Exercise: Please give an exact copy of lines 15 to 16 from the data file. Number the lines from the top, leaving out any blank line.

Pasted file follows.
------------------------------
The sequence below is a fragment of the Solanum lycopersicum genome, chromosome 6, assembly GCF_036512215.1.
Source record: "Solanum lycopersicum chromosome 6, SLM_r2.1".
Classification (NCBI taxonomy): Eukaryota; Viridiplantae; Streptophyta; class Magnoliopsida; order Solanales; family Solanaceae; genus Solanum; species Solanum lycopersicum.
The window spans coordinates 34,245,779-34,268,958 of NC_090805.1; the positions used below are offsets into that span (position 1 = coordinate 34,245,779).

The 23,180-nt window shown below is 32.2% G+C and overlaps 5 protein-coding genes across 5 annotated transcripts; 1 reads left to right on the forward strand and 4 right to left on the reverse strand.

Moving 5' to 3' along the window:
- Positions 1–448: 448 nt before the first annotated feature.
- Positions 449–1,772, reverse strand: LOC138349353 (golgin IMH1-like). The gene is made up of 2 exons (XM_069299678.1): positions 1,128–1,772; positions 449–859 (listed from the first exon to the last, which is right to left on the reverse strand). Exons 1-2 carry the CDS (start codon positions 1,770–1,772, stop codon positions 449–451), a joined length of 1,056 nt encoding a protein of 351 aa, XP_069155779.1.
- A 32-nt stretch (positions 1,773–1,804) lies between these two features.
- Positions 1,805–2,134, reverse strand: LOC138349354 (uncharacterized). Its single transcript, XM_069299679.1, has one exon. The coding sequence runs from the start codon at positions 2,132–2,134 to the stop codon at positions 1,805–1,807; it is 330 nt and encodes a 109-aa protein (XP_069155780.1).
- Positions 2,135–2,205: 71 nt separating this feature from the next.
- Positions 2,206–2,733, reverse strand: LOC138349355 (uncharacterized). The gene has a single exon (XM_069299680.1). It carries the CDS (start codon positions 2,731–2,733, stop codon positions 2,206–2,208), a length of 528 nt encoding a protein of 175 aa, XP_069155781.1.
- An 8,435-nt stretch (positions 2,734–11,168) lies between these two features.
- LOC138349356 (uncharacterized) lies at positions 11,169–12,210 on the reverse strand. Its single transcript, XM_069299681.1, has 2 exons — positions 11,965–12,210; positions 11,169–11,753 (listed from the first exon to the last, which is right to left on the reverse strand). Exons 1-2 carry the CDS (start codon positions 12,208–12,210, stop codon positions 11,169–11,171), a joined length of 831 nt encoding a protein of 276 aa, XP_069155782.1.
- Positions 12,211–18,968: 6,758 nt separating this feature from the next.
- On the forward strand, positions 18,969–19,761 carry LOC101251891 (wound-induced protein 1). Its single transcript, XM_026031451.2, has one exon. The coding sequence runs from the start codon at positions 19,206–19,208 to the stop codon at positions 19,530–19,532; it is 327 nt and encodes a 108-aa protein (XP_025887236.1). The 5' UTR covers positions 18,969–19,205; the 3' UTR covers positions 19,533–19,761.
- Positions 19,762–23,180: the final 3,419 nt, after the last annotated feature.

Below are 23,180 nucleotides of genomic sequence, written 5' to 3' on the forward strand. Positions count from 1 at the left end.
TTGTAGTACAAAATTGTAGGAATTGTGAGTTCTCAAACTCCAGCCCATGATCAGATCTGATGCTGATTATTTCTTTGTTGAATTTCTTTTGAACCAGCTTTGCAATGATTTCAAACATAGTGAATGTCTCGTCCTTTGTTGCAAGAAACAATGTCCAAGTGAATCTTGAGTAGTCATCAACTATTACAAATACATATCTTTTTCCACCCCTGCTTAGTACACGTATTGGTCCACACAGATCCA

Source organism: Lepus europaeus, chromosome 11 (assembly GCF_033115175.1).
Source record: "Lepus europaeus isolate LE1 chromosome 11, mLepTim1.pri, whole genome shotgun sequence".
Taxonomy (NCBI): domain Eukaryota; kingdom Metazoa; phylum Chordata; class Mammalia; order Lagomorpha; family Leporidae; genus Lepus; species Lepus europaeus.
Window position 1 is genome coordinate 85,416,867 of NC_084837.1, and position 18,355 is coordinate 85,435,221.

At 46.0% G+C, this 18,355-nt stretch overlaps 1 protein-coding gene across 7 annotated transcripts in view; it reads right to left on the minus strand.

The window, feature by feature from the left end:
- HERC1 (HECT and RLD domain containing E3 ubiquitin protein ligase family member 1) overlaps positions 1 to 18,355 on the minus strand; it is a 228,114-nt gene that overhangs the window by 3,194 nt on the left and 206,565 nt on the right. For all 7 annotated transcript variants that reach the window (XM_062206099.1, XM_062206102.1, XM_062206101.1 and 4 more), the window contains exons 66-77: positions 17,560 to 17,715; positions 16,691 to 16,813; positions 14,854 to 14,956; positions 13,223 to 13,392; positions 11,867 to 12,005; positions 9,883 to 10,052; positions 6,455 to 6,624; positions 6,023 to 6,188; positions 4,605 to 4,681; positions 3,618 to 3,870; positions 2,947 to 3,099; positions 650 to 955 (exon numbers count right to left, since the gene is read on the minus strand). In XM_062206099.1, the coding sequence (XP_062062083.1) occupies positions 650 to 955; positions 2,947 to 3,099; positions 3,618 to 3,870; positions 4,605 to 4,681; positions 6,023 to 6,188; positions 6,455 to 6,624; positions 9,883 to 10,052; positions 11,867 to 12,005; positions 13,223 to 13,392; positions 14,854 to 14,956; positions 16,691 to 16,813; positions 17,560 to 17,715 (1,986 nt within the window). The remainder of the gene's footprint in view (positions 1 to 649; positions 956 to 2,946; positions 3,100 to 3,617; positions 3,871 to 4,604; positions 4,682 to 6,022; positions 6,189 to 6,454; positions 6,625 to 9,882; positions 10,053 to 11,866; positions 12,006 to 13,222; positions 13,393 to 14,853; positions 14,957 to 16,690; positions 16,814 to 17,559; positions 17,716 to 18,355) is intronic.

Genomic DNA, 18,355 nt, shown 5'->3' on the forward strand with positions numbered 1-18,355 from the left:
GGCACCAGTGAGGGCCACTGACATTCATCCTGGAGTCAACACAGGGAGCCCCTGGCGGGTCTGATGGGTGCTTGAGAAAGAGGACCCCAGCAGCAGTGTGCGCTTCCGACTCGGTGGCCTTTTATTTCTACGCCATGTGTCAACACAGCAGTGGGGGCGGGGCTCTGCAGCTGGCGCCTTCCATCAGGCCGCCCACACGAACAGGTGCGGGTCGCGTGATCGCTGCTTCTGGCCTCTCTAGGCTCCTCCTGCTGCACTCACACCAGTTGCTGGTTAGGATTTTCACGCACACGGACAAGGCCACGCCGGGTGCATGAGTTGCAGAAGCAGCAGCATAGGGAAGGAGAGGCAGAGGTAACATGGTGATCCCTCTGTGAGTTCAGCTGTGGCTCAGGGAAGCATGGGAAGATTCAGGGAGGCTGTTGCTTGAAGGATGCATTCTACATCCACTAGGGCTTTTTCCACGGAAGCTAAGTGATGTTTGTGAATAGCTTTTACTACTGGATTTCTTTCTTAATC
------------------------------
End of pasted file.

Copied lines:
- Positions 12,211–18,968: 6,758 nt separating this feature from the next.
- On the forward strand, positions 18,969–19,761 carry LOC101251891 (wound-induced protein 1). Its single transcript, XM_026031451.2, has one exon. The coding sequence runs from the start codon at positions 19,206–19,208 to the stop codon at positions 19,530–19,532; it is 327 nt and encodes a 108-aa protein (XP_025887236.1). The 5' UTR covers positions 18,969–19,205; the 3' UTR covers positions 19,533–19,761.